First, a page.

• the Neighbourhood Statistics Exchange (NeSS) - with their Neighbourhood Data Exchange (NDE) API, version 2 of which is now RESTful (I’ve got some ruby bindings knocking around somewhere if you really want to use the SOAP interface instead).
  • the forthcoming ONS API which will operate under a similar principle and is designed with data from the 2011 Census in mind.

Central Government Departments

posts/govuk-crest.png As part of their daily work and obligations for reporting, Central Government Departments produce great volumes of data that is publically available. This departments have gradually be brought out from a heterogenous collection of sites operating under a sub domain to a consistent arrangement. This has made it much easier to search across Government for statistics or research and analysis. Indeed a convenient index of statistical data sets is provided.*

posts/datagm-beta.png There is also a plethora of other PSI datastores from Manchester to Moldova and, indeed, all over the world.

What’s available? The Big Names in PSI


  • For transport, the main data sets are the National Public Transport Access Nodes (NapTAN), which unique identifies public transport access points, and the National Public Transport Data Repository, which provides a snapshot of every GB journey in ATCO-CIF and TransXChange formats. Historically, the NPTDR has been taken annually in October but it is now being provided weekly as the Traveline National Dataset (requires registration for FTP access).
  • The Indicies of Multiple Deprivation - which ranks English neighbourhoods (or Lower-layer Super Output Areas - LSOAs) according to seven dimensions of deprivation. The IMD is often used as a means of allocating resources by need. NB: the publication is irregularly timed and has (historically at least) been subject to methodological changes between years making it difficult to use this dataset for trend analysis. It does, however, provide an incredible level of geographic precision.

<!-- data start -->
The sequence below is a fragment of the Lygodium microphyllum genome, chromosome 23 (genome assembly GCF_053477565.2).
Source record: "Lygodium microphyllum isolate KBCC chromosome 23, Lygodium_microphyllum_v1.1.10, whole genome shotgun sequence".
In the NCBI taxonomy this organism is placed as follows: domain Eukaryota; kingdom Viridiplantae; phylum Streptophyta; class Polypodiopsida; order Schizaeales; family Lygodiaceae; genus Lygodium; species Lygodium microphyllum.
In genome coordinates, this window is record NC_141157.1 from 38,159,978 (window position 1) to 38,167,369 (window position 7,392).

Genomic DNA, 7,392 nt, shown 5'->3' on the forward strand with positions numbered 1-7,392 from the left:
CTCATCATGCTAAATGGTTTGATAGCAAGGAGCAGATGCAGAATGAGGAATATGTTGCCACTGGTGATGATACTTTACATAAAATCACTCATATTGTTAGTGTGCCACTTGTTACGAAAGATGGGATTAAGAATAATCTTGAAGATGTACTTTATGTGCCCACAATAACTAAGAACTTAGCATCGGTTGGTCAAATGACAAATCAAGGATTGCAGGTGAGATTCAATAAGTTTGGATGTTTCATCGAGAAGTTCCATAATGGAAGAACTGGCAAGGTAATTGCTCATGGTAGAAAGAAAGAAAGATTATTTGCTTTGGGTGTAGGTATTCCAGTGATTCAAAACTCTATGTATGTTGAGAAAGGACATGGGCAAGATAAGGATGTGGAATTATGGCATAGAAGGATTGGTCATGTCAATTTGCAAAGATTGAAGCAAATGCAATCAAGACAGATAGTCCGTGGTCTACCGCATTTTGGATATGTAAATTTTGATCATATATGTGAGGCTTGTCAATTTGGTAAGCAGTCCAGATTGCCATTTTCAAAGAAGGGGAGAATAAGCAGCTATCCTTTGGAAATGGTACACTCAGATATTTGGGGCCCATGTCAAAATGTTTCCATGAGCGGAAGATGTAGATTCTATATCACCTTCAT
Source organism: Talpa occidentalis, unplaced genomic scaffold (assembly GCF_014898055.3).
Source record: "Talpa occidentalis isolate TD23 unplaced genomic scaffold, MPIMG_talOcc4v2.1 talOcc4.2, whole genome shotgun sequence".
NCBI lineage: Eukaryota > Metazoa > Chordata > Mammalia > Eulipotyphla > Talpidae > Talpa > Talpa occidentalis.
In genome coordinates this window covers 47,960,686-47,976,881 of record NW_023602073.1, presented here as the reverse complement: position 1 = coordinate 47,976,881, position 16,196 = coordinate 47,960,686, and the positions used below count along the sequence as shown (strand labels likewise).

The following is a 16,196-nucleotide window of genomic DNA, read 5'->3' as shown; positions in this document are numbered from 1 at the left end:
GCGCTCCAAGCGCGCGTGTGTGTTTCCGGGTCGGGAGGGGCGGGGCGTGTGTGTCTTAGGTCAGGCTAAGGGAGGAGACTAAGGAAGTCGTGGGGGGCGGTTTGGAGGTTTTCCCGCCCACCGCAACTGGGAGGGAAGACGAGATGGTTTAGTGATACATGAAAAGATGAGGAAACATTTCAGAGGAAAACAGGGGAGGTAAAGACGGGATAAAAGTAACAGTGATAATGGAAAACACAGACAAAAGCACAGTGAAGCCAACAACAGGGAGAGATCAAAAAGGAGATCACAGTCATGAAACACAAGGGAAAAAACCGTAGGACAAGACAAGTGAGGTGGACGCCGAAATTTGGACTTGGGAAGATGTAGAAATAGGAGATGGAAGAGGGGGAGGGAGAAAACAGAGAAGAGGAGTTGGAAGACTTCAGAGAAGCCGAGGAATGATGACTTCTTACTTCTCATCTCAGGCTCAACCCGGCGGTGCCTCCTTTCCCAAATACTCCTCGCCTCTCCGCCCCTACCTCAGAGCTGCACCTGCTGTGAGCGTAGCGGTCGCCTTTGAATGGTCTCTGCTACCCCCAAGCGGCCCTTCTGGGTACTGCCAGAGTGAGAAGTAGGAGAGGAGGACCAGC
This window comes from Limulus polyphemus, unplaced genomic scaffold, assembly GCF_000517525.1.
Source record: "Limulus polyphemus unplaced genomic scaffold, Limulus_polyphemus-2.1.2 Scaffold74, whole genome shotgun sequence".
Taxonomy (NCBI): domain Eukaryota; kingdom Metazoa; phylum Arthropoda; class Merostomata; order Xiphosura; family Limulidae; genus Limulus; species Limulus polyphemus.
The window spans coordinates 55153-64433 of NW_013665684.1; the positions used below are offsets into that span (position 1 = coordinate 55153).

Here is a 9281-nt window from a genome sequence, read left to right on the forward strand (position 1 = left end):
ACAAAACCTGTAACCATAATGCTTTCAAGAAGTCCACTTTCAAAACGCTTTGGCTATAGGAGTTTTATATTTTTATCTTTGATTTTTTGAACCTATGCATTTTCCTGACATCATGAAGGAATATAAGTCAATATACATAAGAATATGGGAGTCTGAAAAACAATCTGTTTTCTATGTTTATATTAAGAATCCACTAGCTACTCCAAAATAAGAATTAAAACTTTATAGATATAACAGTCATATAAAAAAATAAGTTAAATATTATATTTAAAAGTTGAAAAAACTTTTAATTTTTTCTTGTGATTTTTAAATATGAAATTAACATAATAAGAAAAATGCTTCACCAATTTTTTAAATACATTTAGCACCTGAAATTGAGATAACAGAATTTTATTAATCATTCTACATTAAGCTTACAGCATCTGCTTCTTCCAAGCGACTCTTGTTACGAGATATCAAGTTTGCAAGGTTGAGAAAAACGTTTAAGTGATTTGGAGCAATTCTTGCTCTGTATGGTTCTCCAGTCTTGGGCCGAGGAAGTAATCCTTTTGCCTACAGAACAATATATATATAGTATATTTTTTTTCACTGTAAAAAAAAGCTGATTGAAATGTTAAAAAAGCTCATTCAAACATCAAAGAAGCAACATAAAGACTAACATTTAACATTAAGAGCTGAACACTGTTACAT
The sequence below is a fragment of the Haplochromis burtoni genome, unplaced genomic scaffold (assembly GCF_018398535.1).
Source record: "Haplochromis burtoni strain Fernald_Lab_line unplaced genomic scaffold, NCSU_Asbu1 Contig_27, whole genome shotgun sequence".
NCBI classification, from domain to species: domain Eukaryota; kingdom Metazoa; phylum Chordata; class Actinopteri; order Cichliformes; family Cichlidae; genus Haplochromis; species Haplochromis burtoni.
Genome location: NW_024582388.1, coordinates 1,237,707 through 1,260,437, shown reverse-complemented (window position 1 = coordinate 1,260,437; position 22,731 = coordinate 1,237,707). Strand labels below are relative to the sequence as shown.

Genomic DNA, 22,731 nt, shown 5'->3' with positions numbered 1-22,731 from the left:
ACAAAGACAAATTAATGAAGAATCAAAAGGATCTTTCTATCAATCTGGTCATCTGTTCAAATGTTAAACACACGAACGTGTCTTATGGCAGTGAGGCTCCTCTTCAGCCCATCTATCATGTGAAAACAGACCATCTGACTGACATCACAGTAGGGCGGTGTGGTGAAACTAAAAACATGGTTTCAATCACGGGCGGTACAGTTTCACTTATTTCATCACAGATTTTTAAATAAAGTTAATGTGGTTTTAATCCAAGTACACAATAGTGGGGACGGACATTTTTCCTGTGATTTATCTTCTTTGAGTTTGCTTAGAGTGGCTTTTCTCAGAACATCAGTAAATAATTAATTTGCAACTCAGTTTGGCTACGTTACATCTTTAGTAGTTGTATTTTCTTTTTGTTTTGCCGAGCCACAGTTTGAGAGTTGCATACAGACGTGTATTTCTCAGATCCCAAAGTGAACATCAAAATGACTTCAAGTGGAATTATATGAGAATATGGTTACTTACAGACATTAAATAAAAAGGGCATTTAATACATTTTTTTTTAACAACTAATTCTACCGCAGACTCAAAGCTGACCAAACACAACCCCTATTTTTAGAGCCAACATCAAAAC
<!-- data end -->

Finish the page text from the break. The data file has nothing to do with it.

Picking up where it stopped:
• The Combined Online Information System (COINS) - which is basically the governments central accounts, all 4.3Gb of them!
  • The ONS Postcode Directory and National Statistics Postcode Lookup - which provides a lookup for transforming postcodes into other geographic terms including statistical areas (e.g. LSOAs) and geocodes (i.e. Latitude-Longitude/ Northings-Eastings).
  • Ordnance Survey Open Data including the ‘tiles’ of the map (raster), government administrative boundaries (vector ESRI shapefiles), code-points (a csv of postcode coordinates etc), and gazetteers of place and road names.
  • publishes all UK legislation in both the original enacted form and with revisions that are made over time. The platform is managed by the The National Archives and provides Linked Data access (try adding /data.xml to the end of a URI).

If you’re interested in more of the top datasets you might like to peruse’s own list of popular datasets or read on to find out about what’s available outside of the public sector.

Have I missed some major sources or data sets? Let me know in the comments…